NEW YORK (Dec. 20, 2007) -- Using new approaches, an interdisciplinary team of scientists at NewYork-Presbyterian Hospital/Weill Cornell Medical Center in New York City has gained a view of activity in key brain areas associated with a core difficulty in patients with borderline personality disorder -- shedding new light on this serious psychiatric condition.
"It's early days yet, but the work is pinpointing functional differences in the neurobiology of healthy people versus individuals with the disorder as they attempt to control their behavior in a negative emotional context. Such initial insights can help provide a foundation for better, more targeted therapies down the line," explains lead researcher Dr. David A. Silbersweig, the Stephen P. Tobin and Dr. Arnold M. Cooper Professor of Psychiatry and Professor of Neurology at Weill Cornell Medical College, and attending psychiatrist and neurologist at NewYork-Presbyterian Hospital/Weill Cornell Medical Center.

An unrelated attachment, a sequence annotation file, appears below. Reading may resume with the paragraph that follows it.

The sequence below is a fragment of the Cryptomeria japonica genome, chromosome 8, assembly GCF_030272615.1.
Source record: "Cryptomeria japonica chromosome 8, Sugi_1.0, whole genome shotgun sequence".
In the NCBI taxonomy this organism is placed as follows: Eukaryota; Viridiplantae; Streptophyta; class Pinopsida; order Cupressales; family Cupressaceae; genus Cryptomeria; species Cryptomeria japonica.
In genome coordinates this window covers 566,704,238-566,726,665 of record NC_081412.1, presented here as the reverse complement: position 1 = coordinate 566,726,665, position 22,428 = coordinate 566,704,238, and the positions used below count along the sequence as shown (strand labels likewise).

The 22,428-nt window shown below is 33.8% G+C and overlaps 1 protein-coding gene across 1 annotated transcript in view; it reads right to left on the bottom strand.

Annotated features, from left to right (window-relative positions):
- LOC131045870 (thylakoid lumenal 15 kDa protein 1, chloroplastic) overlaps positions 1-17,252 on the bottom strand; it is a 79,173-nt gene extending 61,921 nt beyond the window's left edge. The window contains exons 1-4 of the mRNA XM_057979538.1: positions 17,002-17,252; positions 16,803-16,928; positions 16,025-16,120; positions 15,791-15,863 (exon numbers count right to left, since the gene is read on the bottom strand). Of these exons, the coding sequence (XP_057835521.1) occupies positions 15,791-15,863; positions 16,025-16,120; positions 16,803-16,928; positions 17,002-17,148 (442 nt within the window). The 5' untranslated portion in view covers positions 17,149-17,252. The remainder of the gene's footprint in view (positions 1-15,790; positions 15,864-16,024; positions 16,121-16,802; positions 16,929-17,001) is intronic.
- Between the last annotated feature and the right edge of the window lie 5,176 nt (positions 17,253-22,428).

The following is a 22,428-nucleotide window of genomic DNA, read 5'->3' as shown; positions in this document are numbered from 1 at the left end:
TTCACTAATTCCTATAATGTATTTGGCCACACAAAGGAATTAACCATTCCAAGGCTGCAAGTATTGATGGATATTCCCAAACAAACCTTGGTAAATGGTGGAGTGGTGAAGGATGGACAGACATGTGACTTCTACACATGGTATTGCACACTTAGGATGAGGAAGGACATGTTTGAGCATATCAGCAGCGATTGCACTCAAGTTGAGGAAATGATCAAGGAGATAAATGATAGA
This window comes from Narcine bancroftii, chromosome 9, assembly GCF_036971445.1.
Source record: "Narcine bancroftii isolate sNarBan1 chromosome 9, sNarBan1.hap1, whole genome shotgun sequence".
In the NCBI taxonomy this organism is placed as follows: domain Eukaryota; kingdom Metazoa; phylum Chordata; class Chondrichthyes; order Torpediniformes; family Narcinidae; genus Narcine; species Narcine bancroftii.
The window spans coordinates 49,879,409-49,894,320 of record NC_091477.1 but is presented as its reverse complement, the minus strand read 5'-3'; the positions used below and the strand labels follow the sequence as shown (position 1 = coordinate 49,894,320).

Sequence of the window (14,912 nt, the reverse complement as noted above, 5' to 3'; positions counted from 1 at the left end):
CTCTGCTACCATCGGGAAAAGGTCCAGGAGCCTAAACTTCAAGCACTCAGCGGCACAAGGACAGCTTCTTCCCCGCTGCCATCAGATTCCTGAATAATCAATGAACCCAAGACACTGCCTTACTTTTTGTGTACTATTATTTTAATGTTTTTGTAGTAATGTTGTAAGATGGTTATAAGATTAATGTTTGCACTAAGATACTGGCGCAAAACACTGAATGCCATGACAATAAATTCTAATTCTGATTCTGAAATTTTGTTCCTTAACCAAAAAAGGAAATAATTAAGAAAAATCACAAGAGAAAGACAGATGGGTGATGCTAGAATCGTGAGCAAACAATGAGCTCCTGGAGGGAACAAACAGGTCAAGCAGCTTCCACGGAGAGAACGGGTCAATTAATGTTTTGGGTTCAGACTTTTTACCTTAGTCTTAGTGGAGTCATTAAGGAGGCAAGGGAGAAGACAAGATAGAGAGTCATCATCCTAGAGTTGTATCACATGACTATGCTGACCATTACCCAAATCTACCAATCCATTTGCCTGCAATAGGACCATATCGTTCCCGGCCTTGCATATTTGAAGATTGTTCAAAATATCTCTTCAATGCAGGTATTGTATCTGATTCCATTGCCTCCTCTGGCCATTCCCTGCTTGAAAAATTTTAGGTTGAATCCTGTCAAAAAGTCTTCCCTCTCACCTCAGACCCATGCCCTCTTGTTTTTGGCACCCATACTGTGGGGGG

The findings are featured in this month's issue of the American Journal of Psychiatry.
Borderline personality disorder is a devastating mental illness that affects between 1 to 2 percent of Americans, causing untold disruption of patients' lives and relationships. Nevertheless, its underlying biology is not very well understood. Hallmarks of the illness include impulsivity, emotional instability, interpersonal difficulties, and a preponderance of negative emotions such as anger -- all of which may encourage or be associated with substance abuse, self-destructive behaviors and even suicide.
"In this study, our collaborative team looked specifically at the nexus between negative emotions and impulsivity -- the tendency of people with borderline personality disorder to 'act out' destructively in the presence of anger," Dr. Silbersweig explains. "Other studies have looked at either negative emotional states or this type of behavioral disinhibition. The two are closel
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New York- Presbyterian Hospital/Weill Cornell Medical Center/Weill Cornell Medical College